This Week’s Top 10: Tesla drops in Consumer Reports reliability ratings, VW scandal brings in outside executives

by Jon LeSage, editor and publisher, Green Auto Market

Here’s my take on the 10 most significant and interesting occurrences during the past week…….

  1. Tesla Model SModel S ratings drop: The honeymoon with Consumer Reports is over for Tesla Motors, and CEO Elon Musk says the negative reliability ratings were off the mark. The magazine received feedback from about 1,400 Model S owners as part of its Annual Reliability Survey. The results showed a worse-than-average overall problem rate, lower than last year’s average rating. The new reliability study findings followed a glowing review in August from Consumer Reports, where the Tesla Model S P85D was given 103 on a 100-point system, the highest score ever. That didn’t include reliability ratings; the concerns owners expressed include climate control, steering, and suspension systems all appearing to have more problems than they did during the 2014 model year. Musk wrote it off in his October 21 Twitter post: “Consumer Reports reliability survey includes a lot of early production cars. Already addressed in new cars.”
  2. More about VW: Volkswagen has hired Thomas Sedran, former head of GM’s Opel division, to run its group strategy. Sedran is the second outsider recruited to join team as the German automaker loses its No. 1 in global sales ranking and deals with its diesel emissions scandal. Christine Hohmann-Dennhardt, a former judge from Germany’s top court, has been brought into VW to head its legal and compliance division. Differences in how European regulatory agencies view and measure emissions was a top issue over the past week. Europe has been considered behind the U.S., and some of that has to do with their testing model based on carbon emissions buts giving less attention to nitrogen-oxide (NOx) emissions, which is a key measure in the U.S. for air pollution.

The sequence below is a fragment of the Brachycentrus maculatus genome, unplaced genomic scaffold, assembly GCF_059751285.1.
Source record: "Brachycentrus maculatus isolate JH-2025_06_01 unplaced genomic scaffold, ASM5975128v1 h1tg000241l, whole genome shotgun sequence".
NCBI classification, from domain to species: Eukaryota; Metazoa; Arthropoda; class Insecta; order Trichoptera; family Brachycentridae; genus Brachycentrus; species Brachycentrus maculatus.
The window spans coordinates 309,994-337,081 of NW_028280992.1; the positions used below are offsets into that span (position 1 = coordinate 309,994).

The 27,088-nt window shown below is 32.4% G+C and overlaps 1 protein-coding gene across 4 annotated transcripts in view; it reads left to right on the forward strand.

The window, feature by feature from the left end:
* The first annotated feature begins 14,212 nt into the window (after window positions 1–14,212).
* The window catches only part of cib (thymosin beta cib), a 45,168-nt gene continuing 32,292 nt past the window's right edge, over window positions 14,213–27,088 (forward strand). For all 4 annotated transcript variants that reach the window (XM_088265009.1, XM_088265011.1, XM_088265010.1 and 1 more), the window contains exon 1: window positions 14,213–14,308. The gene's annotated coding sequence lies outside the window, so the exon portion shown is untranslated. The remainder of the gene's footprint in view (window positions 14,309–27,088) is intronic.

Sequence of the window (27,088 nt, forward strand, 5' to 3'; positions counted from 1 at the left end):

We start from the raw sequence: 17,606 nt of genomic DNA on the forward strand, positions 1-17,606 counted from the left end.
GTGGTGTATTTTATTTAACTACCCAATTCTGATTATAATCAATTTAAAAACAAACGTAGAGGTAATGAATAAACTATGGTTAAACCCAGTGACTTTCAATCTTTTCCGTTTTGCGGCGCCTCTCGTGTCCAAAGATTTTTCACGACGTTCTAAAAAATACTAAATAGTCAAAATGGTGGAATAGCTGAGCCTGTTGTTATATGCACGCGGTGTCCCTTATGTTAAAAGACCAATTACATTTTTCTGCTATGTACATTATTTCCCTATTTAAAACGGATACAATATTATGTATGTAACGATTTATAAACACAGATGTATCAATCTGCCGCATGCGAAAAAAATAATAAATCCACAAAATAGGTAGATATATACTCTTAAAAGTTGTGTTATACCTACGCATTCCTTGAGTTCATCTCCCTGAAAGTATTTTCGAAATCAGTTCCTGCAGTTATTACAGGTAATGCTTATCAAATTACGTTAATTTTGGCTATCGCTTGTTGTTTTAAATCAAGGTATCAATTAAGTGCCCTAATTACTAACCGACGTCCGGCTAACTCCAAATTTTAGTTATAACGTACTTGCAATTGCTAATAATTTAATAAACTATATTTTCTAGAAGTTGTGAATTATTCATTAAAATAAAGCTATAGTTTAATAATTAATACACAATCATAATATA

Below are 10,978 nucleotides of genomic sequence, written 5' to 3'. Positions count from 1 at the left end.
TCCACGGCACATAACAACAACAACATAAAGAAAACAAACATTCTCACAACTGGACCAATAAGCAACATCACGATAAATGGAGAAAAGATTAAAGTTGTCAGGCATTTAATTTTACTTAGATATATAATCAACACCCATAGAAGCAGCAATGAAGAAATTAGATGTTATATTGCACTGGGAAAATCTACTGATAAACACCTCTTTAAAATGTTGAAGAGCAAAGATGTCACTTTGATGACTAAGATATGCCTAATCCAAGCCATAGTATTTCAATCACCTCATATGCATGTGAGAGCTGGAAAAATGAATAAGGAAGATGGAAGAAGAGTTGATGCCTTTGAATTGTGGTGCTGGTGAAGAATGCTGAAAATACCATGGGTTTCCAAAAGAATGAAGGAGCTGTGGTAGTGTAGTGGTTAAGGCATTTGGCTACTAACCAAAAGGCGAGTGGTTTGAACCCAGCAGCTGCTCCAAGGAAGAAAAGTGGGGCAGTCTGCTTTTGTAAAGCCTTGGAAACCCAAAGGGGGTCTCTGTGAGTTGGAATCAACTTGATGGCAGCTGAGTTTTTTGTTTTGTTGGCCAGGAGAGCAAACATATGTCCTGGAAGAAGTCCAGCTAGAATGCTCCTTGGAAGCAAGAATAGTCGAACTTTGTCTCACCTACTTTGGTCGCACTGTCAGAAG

3. Growth forecast for biogas: Biogas, which can also be classified as renewable natural gas and biomethane, is starting to show signs of extending beyond academic test studies into commercial-scale motor fuel. A new Navigant Research report focuses on four feedstock sources in the global market: waste, industrial, agricultural, and sewage. Capacity and revenue, segmented by feedstock source, end use (electricity, renewable natural gas injection, and transport), region, and selected country, through 2024 are examined in the study. The study forecasts that the global cumulative revenue from biogas production should reach $25.8 billion by 2024. Growth is expected to come from gaining regulatory support and government incentives, and playing a role in meeting expanding renewable energy targets.
  4. Testing out carsharing: Automakers and carsharing companies are sponsoring promotional test projects in urban centers. General Motors’ new “Let’s Drive NYC” offering is reaching out to young urban professionals in New York City. GM is working with a New York real estate firm where residents can purchase access to a fleet of shared SUVs parked in their garage. Daimler has tested out a shared mobility partnership with a suburban home developer in Southern California. Carsharing giant Zipcar has worked with apartment giant Equity Residential, which owns upwards of 110,000 rental units, in cities including New York, Boston, Seattle, and Washington, D.C.